Why I joined Asana: R.J. Aquino, Engineering Manager
July 26th, 2019
Welcome to our monthly “Why I joined Asana” series! Every month, we talk with Asanas across our teams and offices—from Dublin to Sydney—to get to know the people inside the company and learn why they chose to work here.
R.J. Aquino is an Engineering Manager who started his Asana journey five years ago. He joined Asana as a Product Engineer right out of college, and has since worked on multiple Engineering teams. Today he works out of our Vancouver office as a manager helping us build our newest development center. Read more about R.J.’s #teamasana story below!
How did you become interested in working at Asana?
One of Asana’s first engineers came to my college campus to give a tech talk, and I was impressed by the technology, culture, and team. I’d heard great things about the Asana engineering team and from my own research and use of the product at a previous internship, I knew they had a clear product vision, growing user base, and strong business trajectory. It was also important to me to join a team large enough that it had interesting product and engineering challenges, but small enough that I could work on the most important challenges at the company. I ended up joining Asana as an Infrastructure Engineer right after graduation and then switching to Product 18 months later.
What team are you currently on, and what are some of the most interesting aspects of your role?
I’ve had the opportunity to work on in variety of roles and teams since first starting at Asana five years ago.
After starting on the Infrastructure team I moved to Product Engineering where I spent several years working on core features like custom fields, growth and adoption experiments, and platform integrations like our Slack integration. During this time I also had the chance to serve as both a team lead and a technical lead in San Francisco. Currently, I’m an Engineering Manager in our new Vancouver development center. As a member of the landing team in Vancouver, I wear many hats. Initially I partnered with the team in San Francisco to make sure our team in Vancouver had clear, impactful work to focus on. Now I work on scaling our Engineering team for international growth and also work directly with our engineers in a tech lead capacity to help them build new features.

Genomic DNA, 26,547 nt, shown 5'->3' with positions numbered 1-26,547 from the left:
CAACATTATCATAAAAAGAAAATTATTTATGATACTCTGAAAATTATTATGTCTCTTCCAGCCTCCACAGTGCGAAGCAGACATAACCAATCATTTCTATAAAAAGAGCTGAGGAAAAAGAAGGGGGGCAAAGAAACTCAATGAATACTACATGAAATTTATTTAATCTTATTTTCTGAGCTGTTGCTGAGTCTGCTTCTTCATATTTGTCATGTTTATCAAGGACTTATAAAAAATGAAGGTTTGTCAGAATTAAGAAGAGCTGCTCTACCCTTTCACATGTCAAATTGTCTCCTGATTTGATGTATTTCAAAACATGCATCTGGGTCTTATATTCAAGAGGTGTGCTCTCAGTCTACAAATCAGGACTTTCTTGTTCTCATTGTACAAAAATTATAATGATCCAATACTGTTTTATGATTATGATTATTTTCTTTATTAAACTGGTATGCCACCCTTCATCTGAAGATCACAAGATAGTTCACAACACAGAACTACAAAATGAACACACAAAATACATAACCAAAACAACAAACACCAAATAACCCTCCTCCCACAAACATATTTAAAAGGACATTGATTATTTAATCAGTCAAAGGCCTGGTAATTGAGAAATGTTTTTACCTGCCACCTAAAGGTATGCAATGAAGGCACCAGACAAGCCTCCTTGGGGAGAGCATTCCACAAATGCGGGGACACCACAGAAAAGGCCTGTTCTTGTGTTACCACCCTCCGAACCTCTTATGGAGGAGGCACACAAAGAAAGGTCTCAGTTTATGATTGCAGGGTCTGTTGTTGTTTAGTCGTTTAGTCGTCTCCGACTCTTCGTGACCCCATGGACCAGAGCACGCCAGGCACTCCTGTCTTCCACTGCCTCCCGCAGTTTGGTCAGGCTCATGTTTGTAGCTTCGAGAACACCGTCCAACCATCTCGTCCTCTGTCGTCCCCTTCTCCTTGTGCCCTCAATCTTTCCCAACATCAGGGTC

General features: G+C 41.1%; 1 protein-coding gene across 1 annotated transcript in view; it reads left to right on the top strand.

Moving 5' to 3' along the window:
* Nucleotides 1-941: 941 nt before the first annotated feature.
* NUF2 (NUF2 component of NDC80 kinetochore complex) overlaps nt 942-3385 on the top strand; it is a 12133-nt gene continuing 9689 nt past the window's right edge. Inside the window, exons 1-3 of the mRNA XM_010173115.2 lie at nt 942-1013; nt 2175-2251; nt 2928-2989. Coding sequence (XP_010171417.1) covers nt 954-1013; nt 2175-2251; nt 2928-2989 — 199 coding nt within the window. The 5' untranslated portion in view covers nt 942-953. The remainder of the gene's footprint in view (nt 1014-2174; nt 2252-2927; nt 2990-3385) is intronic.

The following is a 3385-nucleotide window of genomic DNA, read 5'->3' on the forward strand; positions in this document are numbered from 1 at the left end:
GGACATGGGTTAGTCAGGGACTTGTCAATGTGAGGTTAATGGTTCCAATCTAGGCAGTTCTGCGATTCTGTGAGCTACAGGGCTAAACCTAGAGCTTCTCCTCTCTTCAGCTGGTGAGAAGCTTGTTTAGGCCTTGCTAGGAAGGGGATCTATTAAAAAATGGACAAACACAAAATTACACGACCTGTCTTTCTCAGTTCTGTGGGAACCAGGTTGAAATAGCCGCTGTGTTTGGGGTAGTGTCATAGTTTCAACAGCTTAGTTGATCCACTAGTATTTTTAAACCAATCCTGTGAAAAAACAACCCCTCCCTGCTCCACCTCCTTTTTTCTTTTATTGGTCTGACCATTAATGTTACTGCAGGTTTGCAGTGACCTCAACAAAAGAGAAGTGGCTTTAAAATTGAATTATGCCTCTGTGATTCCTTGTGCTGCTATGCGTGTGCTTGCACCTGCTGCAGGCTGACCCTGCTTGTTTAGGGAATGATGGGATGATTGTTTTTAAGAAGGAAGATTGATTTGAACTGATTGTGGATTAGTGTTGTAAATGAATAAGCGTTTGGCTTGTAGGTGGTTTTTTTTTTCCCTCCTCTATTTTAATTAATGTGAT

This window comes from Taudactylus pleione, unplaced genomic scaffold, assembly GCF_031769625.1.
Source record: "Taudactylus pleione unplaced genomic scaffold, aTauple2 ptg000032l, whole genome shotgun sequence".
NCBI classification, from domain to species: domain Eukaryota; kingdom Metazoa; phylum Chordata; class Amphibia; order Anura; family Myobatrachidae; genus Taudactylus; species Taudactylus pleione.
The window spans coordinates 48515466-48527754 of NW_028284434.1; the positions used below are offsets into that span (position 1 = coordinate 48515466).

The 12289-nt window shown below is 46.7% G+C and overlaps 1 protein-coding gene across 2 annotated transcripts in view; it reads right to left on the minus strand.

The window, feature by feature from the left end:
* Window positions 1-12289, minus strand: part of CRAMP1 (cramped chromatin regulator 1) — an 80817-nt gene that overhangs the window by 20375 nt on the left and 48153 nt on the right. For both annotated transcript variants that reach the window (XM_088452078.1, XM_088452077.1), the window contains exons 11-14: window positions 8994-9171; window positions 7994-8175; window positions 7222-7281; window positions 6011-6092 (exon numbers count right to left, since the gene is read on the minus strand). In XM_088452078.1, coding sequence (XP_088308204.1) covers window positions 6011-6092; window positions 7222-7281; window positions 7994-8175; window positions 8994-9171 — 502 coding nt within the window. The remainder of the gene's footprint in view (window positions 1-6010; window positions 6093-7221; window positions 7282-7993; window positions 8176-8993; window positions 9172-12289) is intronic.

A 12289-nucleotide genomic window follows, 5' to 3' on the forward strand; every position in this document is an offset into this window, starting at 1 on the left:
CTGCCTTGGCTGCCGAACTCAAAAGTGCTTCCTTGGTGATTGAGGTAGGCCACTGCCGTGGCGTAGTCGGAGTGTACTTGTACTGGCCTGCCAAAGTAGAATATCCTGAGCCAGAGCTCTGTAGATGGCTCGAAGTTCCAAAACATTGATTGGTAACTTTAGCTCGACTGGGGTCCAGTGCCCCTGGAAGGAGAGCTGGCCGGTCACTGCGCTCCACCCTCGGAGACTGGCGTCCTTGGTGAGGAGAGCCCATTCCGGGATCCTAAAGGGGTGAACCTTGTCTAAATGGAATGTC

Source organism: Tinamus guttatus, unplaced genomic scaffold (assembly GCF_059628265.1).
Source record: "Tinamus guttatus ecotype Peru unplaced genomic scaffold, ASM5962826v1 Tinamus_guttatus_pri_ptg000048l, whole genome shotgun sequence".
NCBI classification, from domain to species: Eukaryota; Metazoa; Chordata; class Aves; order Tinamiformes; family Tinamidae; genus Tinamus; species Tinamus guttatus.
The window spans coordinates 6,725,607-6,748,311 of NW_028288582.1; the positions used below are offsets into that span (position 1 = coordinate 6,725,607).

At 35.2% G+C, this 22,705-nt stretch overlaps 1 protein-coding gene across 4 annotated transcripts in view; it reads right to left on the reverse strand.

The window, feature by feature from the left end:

What was your journey to becoming an Engineering Manager?
Asana believes in empowering individuals to take complete ownership over their work since this often results in faster execution and decision making. When I was a new engineer at Asana, I had the opportunity to drive technical projects, lead initiatives, and run a Product Engineering team in partnership with a Product Manager. During our annual Roadmap Week, I found myself drawn to meetings about growing our Engineering team and the company as a whole. Eventually, I made the choice to pursue Engineering management, which has allowed me to continue contributing to the overall organization. When I’m not focusing directly on the output of an engineering team, I’m working on our hiring and onboarding practices and management processes so we can support continued growth. The processes that worked when we had 30 engineers won’t scale when we have 300, so we’re constantly iterating and improving while making sure the experience for every engineer is engaging and exciting.
What are you most excited for as you grow in your role at Asana?
Being on the landing team in Vancouver is an exciting opportunity for me. I’ve seen Asana grow from 70 employees to more than 500. Now I’m back in a 10-person office and excited about continuing to build our team over the course of the next year.
What’s it like to use Asana the product everyday?
I really appreciate the transparency we have as an organization. Usually companies become more siloed as they grow, but our product makes it so easy to see different projects and initiatives that are going on across the business. When our Engineering team is building a feature, we coordinate all of our Product, Engineering, and Marketing work in Asana. It’s easy to see what’s going on, regardless of what team or office we’re in!
What principle or value have you carried with you along the way, and where did you first hear it?
One of Asana’s core Engineering principles is, “Fix problems, even if they aren’t yours.” As we’ve grown, we’ve continued to embody this value and I believe it helps us still feel small and connected. If a Product Engineer notices an issue with our infrastructure, they help investigate. If someone realizes a vulnerability in our internal script, they write and check in a fix. I’ve definitely held onto this value over the years and it’s helped me form connections with new Engineers and teammates in all of our offices around the world.
If you could give a new Asana one piece of advice, what would it be?
Stay curious. At Asana, we have a Shipping and Launches project that tracks every feature and improvement being built by different teams across the company. A new Asana should follow that project to stay up-to-date on all of the exciting work happening in the company. I would also advise them to check in on other teams’ Slack channels, like #prod or #uzerops, to see what what they’re talking about and how they’re collaborating. Successful cross-functional collaboration requires a strong understanding of each others’ motivations. It’s up to each of us to get curious and interested!
Our team is growing fast in Vancouver! Our new development center is home to Asanas across Product, Engineering, Design, and UX. We’re excited to keep growing our team with people who care about building great products and scaling culture. Come see what we’re all about at https://asana.com/jobs/.